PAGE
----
Embedded Developers, Ditch Your IDEs – Here’s Why!
Most vendor-provided IDEs are based on Eclipse, a 20-year-old IDE primarily used for the development of Java applications. Nowadays, there are also custom-made IDEs that can feel and appear archaic.
These are reasons not to like IDEs, but they are really not the reasons to avoid using them. They come packed with essential tools (compiler, linker, debugger), streamlining project generation, library addition, building, and deployment processes. And that’s exactly why you should consider pausing their use, but just temporarily.
Why Should You Ditch IDEs (At Least Temporarily)?
By now, you’ve likely realized the headline is a bit of clickbait. IDEs are great – at least some of them. Even if you don’t prefer vendor-provided IDEs, there’s always the option of switching to VSCode. While VSCode is technically a code editor, it offers IDE-like features when extensions are added, and it supports numerous embedded platforms. So, what’s the alternative to IDEs, and why should you give it a shot?
I've always been fascinated with understanding how things work “under the hood.” The first time I used an IDE for programming a microcontroller, I found myself eager to uncover what was happening in the background. How is my code compiled and flashed to a target? Soon enough, I discovered Makefile, a file used by the 'make' build tool designed to automate the build process.
Makefile - Build Automation
Makefile enables you to run the build process from the command line. It removes all the mystery that a GUI (IDE) introduces and grants you full control over the build process. You can specify the exact version of the compiler, set compiler and linker flags, declare all the source files, and include directories. Interestingly, most of the IDEs are actually using Makefile in the background, providing you with a GUI for setting the include files, libraries, compiler flags, etc.
Admittedly, the syntax of Makefile can be a bit cryptic. That’s why I turned to CMake, a more user-friendly tool that generates Makefiles (or other build files) for you, but still offers you full control over your build automation. Both CMake and Makefile are essential for automating unit and integration tests and for setting up CI/CD pipelines.
Vim - The Importance of a Customizable Text Editor
When evaluating text editors, several factors are crucial – syntax highlighting, code completion, and the ability to jump to symbol declarations or definitions. These features are typically available with mainstream IDEs. However, Vim, like VSCode, is primarily a text editor. Its capabilities can be extended through plugins to resemble an IDE, but it is not an IDE itself. Switching from one IDE to another can pose challenges, necessitating a learning curve to adapt to different workflows. A unified text editor experience across different platforms can significantly simplify your life.
Vim is versatile, equipped with advanced features and a vast plugin base, allowing customization to suit your needs. You can set up keyboard shortcuts for various commands. The visual and edit modes enable switching from “regular” edit mode to visual mode, allowing text selection and manipulation using keyboard shortcuts. Although Vim has a steep learning curve, the payoff is a highly efficient code editor that lets you keep your hands solely on the keyboard, eliminating the need for a mouse.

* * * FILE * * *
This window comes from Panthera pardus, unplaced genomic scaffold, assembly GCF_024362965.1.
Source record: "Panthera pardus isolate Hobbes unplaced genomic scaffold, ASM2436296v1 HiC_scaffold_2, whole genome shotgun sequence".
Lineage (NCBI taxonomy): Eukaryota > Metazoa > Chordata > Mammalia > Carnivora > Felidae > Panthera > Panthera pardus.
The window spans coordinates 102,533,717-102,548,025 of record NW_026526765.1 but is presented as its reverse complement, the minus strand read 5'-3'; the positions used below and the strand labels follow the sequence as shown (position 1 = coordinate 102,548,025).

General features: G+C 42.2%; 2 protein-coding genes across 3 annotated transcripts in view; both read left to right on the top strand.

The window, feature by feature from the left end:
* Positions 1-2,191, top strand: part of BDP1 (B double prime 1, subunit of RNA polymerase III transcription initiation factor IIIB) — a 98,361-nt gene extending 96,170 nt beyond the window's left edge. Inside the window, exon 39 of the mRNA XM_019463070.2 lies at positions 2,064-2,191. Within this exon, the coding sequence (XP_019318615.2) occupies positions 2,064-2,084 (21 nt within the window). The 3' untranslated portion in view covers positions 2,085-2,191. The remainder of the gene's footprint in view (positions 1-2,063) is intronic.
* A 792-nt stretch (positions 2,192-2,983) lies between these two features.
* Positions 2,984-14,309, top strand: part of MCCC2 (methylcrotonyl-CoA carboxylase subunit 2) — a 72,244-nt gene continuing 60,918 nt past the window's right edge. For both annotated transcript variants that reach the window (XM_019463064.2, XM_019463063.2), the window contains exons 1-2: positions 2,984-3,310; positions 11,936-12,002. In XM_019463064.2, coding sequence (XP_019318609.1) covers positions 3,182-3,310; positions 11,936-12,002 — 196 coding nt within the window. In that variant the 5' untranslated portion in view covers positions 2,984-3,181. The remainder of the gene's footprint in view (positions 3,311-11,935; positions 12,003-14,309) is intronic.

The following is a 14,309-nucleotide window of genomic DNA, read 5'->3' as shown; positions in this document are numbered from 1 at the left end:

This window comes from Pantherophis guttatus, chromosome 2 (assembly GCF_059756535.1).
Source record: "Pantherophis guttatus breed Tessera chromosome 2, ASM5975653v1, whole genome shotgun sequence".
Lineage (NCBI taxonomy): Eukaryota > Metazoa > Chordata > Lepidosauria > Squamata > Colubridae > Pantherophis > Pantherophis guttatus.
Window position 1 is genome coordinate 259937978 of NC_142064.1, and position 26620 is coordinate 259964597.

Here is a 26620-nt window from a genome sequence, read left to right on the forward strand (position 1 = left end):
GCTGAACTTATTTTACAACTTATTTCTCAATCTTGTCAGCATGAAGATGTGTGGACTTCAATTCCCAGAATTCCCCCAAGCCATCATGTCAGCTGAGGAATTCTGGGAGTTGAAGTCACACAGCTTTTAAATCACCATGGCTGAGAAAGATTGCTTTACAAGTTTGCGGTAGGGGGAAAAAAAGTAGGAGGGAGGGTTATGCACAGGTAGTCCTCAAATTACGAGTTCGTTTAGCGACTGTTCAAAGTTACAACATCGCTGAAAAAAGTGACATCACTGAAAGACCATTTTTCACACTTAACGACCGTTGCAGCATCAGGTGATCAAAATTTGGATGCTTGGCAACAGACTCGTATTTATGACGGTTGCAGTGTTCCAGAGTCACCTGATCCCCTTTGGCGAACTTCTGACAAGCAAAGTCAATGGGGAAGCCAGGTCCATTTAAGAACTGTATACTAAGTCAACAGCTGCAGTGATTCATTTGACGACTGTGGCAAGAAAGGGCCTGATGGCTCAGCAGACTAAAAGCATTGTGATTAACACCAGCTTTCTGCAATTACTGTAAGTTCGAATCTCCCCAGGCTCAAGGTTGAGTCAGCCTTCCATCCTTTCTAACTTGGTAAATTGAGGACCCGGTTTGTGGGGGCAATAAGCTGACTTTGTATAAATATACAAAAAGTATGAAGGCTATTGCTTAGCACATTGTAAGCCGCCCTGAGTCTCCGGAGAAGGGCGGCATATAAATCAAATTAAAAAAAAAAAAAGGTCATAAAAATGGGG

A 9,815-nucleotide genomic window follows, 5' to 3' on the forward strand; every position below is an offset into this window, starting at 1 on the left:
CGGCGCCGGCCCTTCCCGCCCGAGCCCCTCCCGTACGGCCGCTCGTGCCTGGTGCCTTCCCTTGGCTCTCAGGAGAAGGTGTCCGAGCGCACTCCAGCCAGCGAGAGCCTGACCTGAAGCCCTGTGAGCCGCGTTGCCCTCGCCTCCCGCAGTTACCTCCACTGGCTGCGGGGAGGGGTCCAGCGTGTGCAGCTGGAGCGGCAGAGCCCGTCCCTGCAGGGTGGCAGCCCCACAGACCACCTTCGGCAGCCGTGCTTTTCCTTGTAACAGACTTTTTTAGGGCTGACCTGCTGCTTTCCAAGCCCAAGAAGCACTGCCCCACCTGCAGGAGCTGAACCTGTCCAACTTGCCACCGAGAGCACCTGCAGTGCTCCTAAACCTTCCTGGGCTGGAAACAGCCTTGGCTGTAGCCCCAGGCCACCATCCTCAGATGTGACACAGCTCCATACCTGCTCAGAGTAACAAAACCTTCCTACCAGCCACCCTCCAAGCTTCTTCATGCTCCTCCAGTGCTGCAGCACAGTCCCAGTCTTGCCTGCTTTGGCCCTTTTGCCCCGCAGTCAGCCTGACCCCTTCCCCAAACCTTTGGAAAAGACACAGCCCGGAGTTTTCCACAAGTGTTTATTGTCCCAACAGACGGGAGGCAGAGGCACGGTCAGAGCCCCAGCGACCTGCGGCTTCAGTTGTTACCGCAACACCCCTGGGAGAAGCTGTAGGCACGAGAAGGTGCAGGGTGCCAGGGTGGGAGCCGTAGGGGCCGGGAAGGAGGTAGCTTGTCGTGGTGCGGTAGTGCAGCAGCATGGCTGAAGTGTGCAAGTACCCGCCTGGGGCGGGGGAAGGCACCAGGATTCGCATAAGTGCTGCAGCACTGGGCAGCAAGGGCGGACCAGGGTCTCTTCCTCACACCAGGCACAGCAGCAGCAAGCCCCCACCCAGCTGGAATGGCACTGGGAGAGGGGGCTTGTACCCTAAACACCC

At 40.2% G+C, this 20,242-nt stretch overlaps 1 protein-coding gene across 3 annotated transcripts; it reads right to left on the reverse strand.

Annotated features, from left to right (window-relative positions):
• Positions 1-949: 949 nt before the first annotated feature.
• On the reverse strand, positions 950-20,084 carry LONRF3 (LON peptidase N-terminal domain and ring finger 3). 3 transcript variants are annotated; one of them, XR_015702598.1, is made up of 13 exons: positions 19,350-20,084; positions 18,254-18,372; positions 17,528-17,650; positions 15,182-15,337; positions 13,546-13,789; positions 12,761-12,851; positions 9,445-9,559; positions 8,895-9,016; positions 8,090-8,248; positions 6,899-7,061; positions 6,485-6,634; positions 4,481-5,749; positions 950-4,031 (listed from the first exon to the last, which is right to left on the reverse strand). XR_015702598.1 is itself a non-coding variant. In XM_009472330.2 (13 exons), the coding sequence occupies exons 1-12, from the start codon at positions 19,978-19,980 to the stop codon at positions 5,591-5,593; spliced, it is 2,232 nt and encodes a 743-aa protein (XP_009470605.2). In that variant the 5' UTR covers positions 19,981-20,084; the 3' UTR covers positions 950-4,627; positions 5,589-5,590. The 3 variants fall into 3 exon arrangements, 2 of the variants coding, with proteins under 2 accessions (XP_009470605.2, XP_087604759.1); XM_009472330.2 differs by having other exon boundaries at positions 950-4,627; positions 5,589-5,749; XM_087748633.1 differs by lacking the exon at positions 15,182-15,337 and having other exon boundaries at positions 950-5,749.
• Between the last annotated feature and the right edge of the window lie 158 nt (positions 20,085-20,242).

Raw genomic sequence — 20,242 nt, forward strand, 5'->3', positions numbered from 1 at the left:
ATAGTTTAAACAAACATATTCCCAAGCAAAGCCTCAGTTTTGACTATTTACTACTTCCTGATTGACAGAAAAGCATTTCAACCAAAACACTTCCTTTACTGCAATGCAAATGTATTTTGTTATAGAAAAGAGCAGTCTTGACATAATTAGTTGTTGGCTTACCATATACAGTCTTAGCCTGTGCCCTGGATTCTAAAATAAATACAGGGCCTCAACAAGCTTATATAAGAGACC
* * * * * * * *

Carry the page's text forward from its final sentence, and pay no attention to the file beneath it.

GDB and OpenOCD - Debugging Tools
To debug your project, you will need to learn how to use GDB, a debugger, and OpenOCD, an invaluable tool for in-circuit programming and boundary-scan testing. OpenOCD serves as both a tool for programming (flashing) embedded devices and as a GDB server. Familiarizing yourself with these tools will deepen your understanding of the distinct roles they play in the debugging process and how they complement each other to enable debugging across different targets.
Crafting your own Makefile or CMake scripts will deepen your understanding of the build process. You will explore various aspects such as compiler and linker flags, linking with static libraries, and setting up header paths. Vim will elevate your code editing speed, and once you’ve acclimated to it, reverting to anything else is challenging.
So, dive into Makefile or CMake. Experiment with Vim basics. It will require effort, but the experience will grant you a more profound understanding of the build process. GDB and OpenOCD are fantastic alternatives to the inbuilt IDE debugger. If you find these tools suitable, you can maintain consistent development experiences across many different embedded targets without switching IDEs.
And here’s the full disclaimer: IDEs are totally cool, and you should use them. However, exploring embedded development without them can illuminate the background processes and enhance your appreciation for the work IDEs perform for you.
This is all fine and dandy until the moment you need to see which parts of the code are disabled or enabled by the use of #ifdef. That's one feature the good IDE should provide - indexing and showing the code being used for your current build/solution under editing.
I see this problem every single day when our hardware colleagues use Sublime to edit the software code - it's a PITA and one can't possibly do any serious work on a moderately complex project without proper highlighting. Text editors like Sublime can find for you all the declarations of a function, but if there're several declarations with the same name you can't say for sure which one is used and where to jump.
This is THE reason our team doesn't switch to VSCode from Eclipse yet. As soon as we solve this exact issue we are going to ditch Eclipse and jump to VSCode.
With that said, I agree that knowing how things work under the hood is a good exercise and always useful.
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